Give the token a name (e.g., healthchecks) and click Save. A pop-up will notify you that you’re creating a token with advanced permissions, since we’re using the superuser account. This is fine for the sake of our demo, but keep in mind that any token has the same permissions as the user who created it. Go ahead and select Yes, Create to complete the process.

Now copy the provided Access Token before closing the modal because this will be the only time you will see the newly-created token. You’ll need this token to authenticate Healthchecks in the Mattermost API so it can launch the playbook. My token is qjnraai84b8ozcmrsjj3e3b55c.

Fetch User and Team IDs

Now you need to retrieve our user ID for the playbooks API call. To do this, select the top-left menu button and click System Console. Search for “user” and select the Users page under User Management. You’ll see yourself listed here as a user, along with your User ID. For example, mine is aw7fubh46fyk8k6dkoju47s8jy.

Next search for “team” and select the Teams page under User Management. Select your team (mine is named OSC) and you’ll find your Team ID in the URL like it was for the playbook (localhost:8065/admin_console/user_management/teams/<ID>). Mine is 7ndwqbdzmtb9pf9qnps98rstcy.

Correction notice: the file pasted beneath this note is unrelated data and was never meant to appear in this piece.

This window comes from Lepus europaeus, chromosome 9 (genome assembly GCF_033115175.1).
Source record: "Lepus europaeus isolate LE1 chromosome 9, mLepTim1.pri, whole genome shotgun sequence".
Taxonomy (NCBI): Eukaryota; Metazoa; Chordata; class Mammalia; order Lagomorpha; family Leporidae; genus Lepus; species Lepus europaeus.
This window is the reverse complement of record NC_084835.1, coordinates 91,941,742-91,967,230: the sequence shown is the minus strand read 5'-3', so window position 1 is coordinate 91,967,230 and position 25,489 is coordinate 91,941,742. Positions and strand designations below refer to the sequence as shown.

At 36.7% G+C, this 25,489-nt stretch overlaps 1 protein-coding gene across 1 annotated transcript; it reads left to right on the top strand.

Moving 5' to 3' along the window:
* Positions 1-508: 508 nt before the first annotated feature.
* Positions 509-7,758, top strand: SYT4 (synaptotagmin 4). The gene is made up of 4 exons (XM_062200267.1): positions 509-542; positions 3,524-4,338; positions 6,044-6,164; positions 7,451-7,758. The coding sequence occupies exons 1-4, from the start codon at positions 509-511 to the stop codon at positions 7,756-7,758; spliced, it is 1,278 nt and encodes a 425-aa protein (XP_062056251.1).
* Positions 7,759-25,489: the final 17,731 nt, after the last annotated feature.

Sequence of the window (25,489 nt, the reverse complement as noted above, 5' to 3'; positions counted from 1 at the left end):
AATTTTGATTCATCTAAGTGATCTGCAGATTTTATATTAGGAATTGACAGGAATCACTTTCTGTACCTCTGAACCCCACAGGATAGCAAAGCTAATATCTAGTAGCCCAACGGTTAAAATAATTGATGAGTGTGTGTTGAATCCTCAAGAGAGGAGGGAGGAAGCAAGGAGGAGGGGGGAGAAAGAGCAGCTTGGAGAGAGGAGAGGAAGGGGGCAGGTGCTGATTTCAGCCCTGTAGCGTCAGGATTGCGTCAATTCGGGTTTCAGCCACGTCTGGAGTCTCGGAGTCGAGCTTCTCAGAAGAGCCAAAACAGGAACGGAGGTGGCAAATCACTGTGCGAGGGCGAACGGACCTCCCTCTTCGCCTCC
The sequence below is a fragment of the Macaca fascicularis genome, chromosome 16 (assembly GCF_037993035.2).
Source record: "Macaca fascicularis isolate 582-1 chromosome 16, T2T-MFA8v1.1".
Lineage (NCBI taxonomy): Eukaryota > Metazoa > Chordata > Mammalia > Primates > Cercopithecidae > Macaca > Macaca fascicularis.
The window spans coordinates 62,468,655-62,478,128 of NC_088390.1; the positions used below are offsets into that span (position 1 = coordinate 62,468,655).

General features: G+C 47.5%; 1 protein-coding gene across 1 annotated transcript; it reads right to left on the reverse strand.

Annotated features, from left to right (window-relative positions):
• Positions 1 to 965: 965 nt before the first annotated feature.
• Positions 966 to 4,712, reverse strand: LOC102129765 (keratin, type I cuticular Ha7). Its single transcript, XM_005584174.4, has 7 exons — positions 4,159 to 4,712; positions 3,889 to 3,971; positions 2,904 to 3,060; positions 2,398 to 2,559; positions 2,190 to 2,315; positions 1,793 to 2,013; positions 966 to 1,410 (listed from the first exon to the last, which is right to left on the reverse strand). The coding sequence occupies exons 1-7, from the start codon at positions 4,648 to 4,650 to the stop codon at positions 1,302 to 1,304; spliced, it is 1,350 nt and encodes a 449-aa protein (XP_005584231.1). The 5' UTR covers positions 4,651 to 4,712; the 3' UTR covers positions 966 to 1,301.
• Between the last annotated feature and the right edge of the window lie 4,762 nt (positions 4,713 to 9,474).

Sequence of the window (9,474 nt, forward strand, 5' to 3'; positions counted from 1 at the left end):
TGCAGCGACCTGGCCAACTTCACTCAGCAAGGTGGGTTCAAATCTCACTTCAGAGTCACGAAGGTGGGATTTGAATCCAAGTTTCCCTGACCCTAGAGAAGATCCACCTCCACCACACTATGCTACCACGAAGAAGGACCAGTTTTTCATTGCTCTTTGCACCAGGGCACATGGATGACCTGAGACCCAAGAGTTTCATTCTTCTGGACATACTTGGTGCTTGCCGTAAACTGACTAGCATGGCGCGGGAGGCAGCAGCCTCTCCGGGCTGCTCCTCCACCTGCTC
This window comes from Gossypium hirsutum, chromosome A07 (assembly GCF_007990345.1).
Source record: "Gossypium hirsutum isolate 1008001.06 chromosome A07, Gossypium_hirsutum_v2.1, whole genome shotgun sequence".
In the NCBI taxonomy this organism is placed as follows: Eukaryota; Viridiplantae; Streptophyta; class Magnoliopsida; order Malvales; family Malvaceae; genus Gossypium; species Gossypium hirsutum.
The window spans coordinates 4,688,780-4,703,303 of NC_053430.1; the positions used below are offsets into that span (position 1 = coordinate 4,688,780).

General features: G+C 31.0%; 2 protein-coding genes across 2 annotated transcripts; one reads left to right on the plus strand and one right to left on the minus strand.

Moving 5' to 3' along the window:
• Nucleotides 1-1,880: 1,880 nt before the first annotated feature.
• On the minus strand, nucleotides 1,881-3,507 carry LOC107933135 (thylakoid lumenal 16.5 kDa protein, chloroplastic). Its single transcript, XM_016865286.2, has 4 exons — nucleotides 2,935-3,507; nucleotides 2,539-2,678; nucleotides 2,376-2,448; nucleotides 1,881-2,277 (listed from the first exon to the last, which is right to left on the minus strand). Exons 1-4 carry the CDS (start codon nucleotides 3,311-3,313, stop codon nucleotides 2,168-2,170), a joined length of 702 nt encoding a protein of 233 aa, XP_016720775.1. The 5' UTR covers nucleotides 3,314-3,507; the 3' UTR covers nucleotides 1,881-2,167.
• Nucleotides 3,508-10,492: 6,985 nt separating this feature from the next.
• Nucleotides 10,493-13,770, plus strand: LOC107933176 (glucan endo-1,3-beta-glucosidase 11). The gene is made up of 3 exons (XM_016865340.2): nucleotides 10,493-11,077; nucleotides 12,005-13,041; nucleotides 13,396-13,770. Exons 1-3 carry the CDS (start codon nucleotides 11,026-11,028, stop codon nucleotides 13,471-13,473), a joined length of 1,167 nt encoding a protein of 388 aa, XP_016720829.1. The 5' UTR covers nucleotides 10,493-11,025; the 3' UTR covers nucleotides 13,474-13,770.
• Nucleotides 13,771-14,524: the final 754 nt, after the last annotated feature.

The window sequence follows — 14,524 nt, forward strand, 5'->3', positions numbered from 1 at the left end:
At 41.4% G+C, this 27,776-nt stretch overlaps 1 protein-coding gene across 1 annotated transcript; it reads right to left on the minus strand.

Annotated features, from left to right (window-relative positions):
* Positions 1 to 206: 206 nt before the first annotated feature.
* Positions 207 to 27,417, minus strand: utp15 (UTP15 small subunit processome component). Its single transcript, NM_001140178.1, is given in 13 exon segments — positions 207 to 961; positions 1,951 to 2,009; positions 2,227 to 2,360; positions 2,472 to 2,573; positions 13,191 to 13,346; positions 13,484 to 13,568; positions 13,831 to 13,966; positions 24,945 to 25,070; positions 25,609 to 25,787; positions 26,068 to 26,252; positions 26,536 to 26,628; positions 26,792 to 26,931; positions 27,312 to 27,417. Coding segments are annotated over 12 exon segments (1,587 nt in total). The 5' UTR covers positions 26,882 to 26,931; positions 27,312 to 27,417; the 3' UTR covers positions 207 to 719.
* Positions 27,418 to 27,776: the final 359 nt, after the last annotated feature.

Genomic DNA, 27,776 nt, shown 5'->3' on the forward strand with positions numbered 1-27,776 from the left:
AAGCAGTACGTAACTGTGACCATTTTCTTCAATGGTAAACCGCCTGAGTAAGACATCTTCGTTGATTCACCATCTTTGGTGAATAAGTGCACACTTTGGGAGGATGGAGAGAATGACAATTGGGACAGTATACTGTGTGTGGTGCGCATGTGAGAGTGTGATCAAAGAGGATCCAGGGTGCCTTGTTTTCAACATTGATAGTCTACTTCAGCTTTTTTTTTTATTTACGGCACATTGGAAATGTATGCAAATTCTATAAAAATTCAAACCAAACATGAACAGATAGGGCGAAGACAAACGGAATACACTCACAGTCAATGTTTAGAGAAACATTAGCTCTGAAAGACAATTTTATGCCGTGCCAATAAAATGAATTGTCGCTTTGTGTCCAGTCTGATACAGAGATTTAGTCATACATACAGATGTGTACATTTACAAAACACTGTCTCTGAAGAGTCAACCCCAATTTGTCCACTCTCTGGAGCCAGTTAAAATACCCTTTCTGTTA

You now have all of the information to finalize the playbook-launching integration in Healthchecks. Let’s finish that now!

Enter the following payload in the Request Body field on Healthchecks for the integration, using the information you just gathered. For example, here’s mine:

{"name": "deckofcards is down", "owner_user_id": "aw7fubh46fyk8k6dkoju47s8jy", "team_id": "7ndwqbdzmtb9pf9qnps98rstcy", "playbook_id": "ay6moato6b8wzfu9dhftusuabw"}

In the Request Headers field, provide the access token you created. Here’s mine:

Authorization: Bearer qjnraai84b8ozcmrsjj3e3b55c

You can now click Save Integration, since we’re not going to add a webhook for when the API comes back up (the form on the right). Healthchecks will already notify us of that event via the other Mattermost integration.

With the new integrations created, navigate to the Checks tab and click the ellipsis button at the end of the My First Check row. Under Schedule, set both the Period and Grace Time to 1 minute.